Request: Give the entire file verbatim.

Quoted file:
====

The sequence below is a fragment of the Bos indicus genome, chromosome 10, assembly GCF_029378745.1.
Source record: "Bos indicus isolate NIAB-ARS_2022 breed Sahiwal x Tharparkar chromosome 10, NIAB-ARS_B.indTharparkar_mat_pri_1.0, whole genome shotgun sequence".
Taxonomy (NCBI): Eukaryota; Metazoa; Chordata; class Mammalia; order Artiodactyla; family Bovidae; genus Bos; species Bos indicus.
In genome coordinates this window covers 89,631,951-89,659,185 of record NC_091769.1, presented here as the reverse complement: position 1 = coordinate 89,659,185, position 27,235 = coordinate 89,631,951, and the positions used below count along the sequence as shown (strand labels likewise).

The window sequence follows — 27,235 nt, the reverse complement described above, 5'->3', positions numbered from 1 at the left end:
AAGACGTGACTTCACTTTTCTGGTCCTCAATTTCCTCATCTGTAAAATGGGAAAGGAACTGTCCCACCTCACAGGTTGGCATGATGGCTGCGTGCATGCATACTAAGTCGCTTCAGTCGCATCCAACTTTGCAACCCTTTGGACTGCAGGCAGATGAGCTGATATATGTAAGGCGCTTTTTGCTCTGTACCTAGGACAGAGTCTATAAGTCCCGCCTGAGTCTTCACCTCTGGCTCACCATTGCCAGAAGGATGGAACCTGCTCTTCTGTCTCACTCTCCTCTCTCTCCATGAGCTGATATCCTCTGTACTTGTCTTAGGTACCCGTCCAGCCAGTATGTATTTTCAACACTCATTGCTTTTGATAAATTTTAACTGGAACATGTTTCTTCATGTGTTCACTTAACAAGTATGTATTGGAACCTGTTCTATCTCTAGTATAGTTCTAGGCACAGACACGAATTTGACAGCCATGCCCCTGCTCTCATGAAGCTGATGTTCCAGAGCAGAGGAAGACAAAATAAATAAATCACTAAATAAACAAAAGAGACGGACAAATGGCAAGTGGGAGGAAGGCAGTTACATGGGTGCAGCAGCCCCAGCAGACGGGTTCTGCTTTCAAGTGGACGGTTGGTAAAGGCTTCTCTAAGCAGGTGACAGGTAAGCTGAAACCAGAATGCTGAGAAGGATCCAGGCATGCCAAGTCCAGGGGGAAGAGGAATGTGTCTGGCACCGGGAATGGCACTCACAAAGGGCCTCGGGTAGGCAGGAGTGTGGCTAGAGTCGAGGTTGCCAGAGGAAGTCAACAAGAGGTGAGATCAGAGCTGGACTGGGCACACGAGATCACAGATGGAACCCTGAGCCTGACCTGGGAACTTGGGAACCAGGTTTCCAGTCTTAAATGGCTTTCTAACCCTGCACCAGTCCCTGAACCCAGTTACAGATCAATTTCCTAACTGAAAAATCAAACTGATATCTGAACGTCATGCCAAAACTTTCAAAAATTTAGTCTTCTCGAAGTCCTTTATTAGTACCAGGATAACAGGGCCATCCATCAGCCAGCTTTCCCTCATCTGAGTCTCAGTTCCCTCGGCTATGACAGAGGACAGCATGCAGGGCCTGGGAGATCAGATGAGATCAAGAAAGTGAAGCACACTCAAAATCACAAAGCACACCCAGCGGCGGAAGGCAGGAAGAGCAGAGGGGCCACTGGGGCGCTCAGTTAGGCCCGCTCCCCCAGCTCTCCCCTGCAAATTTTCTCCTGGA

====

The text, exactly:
The sequence below is a fragment of the Bos indicus genome, chromosome 10, assembly GCF_029378745.1.
Source record: "Bos indicus isolate NIAB-ARS_2022 breed Sahiwal x Tharparkar chromosome 10, NIAB-ARS_B.indTharparkar_mat_pri_1.0, whole genome shotgun sequence".
Taxonomy (NCBI): Eukaryota; Metazoa; Chordata; class Mammalia; order Artiodactyla; family Bovidae; genus Bos; species Bos indicus.
In genome coordinates this window covers 89,631,951-89,659,185 of record NC_091769.1, presented here as the reverse complement: position 1 = coordinate 89,659,185, position 27,235 = coordinate 89,631,951, and the positions used below count along the sequence as shown (strand labels likewise).

The window sequence follows — 27,235 nt, the reverse complement described above, 5'->3', positions numbered from 1 at the left end:
AAGACGTGACTTCACTTTTCTGGTCCTCAATTTCCTCATCTGTAAAATGGGAAAGGAACTGTCCCACCTCACAGGTTGGCATGATGGCTGCGTGCATGCATACTAAGTCGCTTCAGTCGCATCCAACTTTGCAACCCTTTGGACTGCAGGCAGATGAGCTGATATATGTAAGGCGCTTTTTGCTCTGTACCTAGGACAGAGTCTATAAGTCCCGCCTGAGTCTTCACCTCTGGCTCACCATTGCCAGAAGGATGGAACCTGCTCTTCTGTCTCACTCTCCTCTCTCTCCATGAGCTGATATCCTCTGTACTTGTCTTAGGTACCCGTCCAGCCAGTATGTATTTTCAACACTCATTGCTTTTGATAAATTTTAACTGGAACATGTTTCTTCATGTGTTCACTTAACAAGTATGTATTGGAACCTGTTCTATCTCTAGTATAGTTCTAGGCACAGACACGAATTTGACAGCCATGCCCCTGCTCTCATGAAGCTGATGTTCCAGAGCAGAGGAAGACAAAATAAATAAATCACTAAATAAACAAAAGAGACGGACAAATGGCAAGTGGGAGGAAGGCAGTTACATGGGTGCAGCAGCCCCAGCAGACGGGTTCTGCTTTCAAGTGGACGGTTGGTAAAGGCTTCTCTAAGCAGGTGACAGGTAAGCTGAAACCAGAATGCTGAGAAGGATCCAGGCATGCCAAGTCCAGGGGGAAGAGGAATGTGTCTGGCACCGGGAATGGCACTCACAAAGGGCCTCGGGTAGGCAGGAGTGTGGCTAGAGTCGAGGTTGCCAGAGGAAGTCAACAAGAGGTGAGATCAGAGCTGGACTGGGCACACGAGATCACAGATGGAACCCTGAGCCTGACCTGGGAACTTGGGAACCAGGTTTCCAGTCTTAAATGGCTTTCTAACCCTGCACCAGTCCCTGAACCCAGTTACAGATCAATTTCCTAACTGAAAAATCAAACTGATATCTGAACGTCATGCCAAAACTTTCAAAAATTTAGTCTTCTCGAAGTCCTTTATTAGTACCAGGATAACAGGGCCATCCATCAGCCAGCTTTCCCTCATCTGAGTCTCAGTTCCCTCGGCTATGACAGAGGACAGCATGCAGGGCCTGGGAGATCAGATGAGATCAAGAAAGTGAAGCACACTCAAAATCACAAAGCACACCCAGCGGCGGAAGGCAGGAAGAGCAGAGGGGCCACTGGGGCGCTCAGTTAGGCCCGCTCCCCCAGCTCTCCCCTGCAAATTTTCTCCTGGA